An Explosive Beauty Pageant: Miss Atomic Bomb

Mushroom clouds were visible from downtown Las Vegas, no doubt spurring some of the fascination with the bombs that led to the Miss Atom Bomb fad.

Mushroom clouds were visible from downtown Las Vegas, no doubt spurring some of the fascination with the bombs that led to the Miss Atom Bomb fad.

Today we view the atom bomb as a terrifying weapon that could potentially wipe out humanity. Early in the Cold War, however, the American public held a different view of the bomb and atomic power in general. While anxieties about the potential deadly effects were there, a sense of excitement about the brand new power source seemed to outweigh that, no doubt partially stoked by government propaganda, even as the government began to body snatch to try and figure out how deadly the bomb’s radiation was.

This was a time when the atom seemed to be ale to do anything, when slapping a nuclear reactor into a car seemed like a good idea. The public was fascinated with the nuclear tests being performed at the Nevada Test Site. Visible from the city of Las Vegas, the testing drew tourists curious to see the power of the atom at work. A weird, short lived offshoot of this clamoring was the atomic pin-up girl.

 

Four known “Miss Atomic Bombs”

The first of the atomic pin-up girls was Candyce King, an actress who appeared at Last Frontier Hotel in Las Vegas. Her photo appeared on May 9, 1952 in the Dixon Illinois Evening Telegraph and the Statesville, North Carolina Daily Record. She was dubbed Miss Atomic Blast by US Marines participating in maneuvers associated with nuclear testing at Yucca Flats.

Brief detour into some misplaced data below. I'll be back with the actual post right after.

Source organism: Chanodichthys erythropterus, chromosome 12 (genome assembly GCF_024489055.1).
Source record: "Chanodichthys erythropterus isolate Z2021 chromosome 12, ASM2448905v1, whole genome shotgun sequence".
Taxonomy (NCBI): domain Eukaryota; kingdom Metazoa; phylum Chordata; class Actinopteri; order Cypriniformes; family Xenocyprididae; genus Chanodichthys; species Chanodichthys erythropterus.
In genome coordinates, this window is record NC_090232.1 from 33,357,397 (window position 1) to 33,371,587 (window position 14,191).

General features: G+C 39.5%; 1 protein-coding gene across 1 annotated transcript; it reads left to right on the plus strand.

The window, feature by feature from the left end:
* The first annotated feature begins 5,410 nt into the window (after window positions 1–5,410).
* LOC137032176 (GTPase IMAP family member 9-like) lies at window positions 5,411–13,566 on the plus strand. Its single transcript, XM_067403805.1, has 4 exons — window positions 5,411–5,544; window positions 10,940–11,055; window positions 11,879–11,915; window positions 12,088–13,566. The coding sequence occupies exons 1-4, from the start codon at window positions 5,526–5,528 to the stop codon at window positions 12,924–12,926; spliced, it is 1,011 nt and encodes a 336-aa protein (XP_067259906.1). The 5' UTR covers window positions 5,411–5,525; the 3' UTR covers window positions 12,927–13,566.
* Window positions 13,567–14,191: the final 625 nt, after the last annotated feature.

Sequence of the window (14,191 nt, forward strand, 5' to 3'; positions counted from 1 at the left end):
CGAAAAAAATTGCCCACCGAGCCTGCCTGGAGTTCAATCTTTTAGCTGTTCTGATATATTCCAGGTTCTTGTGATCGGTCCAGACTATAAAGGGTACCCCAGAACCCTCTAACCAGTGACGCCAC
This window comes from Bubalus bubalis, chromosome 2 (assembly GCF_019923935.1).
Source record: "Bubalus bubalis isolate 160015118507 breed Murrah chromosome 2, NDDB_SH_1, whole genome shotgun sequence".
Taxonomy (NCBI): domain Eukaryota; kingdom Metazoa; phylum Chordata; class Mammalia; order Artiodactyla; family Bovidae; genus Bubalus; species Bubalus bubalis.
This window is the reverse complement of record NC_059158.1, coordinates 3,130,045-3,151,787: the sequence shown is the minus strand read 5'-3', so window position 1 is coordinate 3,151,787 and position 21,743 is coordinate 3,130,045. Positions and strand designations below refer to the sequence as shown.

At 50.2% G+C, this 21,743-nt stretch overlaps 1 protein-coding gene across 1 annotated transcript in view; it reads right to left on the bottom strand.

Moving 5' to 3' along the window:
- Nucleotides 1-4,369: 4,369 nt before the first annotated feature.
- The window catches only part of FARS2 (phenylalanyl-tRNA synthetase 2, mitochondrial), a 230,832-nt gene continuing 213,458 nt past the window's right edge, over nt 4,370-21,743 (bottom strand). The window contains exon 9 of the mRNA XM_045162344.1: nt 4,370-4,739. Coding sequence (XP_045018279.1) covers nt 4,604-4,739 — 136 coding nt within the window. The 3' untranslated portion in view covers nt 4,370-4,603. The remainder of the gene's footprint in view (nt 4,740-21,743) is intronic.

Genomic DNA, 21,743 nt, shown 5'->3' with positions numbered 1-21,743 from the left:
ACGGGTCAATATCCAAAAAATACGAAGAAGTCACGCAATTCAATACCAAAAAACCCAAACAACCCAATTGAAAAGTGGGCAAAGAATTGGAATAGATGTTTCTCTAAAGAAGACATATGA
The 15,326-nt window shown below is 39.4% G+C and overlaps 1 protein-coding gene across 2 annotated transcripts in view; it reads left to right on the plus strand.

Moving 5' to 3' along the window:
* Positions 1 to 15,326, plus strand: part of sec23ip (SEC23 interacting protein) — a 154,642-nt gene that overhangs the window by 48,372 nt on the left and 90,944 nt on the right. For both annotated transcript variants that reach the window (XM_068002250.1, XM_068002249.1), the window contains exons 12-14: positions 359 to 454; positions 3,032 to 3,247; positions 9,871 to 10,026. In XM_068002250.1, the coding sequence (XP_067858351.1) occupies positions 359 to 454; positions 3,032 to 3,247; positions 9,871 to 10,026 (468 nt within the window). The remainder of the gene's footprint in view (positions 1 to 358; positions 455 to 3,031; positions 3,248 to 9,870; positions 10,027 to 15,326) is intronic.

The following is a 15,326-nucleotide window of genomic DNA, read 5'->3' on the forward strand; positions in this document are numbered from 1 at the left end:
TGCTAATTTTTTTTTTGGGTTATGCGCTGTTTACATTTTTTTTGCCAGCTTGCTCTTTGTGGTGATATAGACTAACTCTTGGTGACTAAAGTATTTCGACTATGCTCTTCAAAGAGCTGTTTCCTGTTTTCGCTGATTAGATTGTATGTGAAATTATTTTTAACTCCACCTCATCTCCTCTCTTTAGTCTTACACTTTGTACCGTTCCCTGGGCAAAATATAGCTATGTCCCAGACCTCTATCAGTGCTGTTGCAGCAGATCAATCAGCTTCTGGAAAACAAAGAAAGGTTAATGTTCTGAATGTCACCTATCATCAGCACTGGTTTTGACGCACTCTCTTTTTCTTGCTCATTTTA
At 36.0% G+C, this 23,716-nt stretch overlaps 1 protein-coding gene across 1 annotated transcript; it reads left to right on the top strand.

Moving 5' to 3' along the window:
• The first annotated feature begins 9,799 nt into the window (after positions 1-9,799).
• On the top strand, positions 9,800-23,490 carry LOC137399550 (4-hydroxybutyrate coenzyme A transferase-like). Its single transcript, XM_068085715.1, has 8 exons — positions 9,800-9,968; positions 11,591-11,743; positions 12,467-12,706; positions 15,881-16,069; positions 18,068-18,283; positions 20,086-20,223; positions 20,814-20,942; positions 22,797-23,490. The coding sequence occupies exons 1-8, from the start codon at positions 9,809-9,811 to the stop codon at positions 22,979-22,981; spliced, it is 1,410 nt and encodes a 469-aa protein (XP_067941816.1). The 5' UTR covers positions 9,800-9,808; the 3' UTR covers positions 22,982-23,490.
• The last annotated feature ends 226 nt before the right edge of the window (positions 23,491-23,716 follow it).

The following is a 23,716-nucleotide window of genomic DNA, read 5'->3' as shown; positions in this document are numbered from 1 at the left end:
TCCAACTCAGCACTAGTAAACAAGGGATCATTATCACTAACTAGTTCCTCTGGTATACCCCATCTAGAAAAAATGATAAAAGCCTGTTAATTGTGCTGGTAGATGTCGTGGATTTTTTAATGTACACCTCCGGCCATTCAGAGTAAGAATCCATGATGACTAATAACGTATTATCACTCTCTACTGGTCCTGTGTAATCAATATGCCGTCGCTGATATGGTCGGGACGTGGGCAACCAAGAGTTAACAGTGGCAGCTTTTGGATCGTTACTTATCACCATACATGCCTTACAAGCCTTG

Miss A-Bomb was crowned a year later, during the Upshot-Knothole series of tests. The city of North Las Vegas held its annual beauty contest, selecting Paula Harris as Miss North Las Vegas 1953. She rode a movie themed float, based on the movie “The Atomic City,” The sign on the side of the float said that North Las Vegas was “as new and modern as the A-Bomb,” and Miss Harris was dubbed “Miss A-Bomb.”

Perhaps the most famous test conducted during atmospheric testing was known as Operation Cue. It tested the impact of atomic blasts on a mock town. The test was delayed several times, and personnel began to dub the test “Operation Mis-Cue.” During a delay, some of the personnel went to Las Vegas. Six US Army men dubbed Linda Lawson, a Copa Girl at the Sands Hotel “Mis-Cue.” A photo of her being crowned with a mushroom cloud was released on May 1, 1955.

The last Miss Atomic Bomb was crowned two years later. She was Lee A. Merlin, and her photo with a large cotton mushroom cloud affixed to the front of her white swimsuit. This was the most widely dispersed of the Miss Atomic Bomb photos, appearing in publications worldwide.

 

End of Miss Atomic Bomb

By the end of the 1950’s, the public had become more aware of the dangers associated with nuclear testing. Testing began to move underground, and no longer held the same allure it did early in the Cold War. Miss Atomic Bomb became a relic of an era when, for lack of a better term, the A-bomb was considered “sexy.”

 

 

“Miss Atom Bomb.” DOE/NV August 2013. http://www.nv.doe.gov/library/factsheets/DOENV_1024.pdf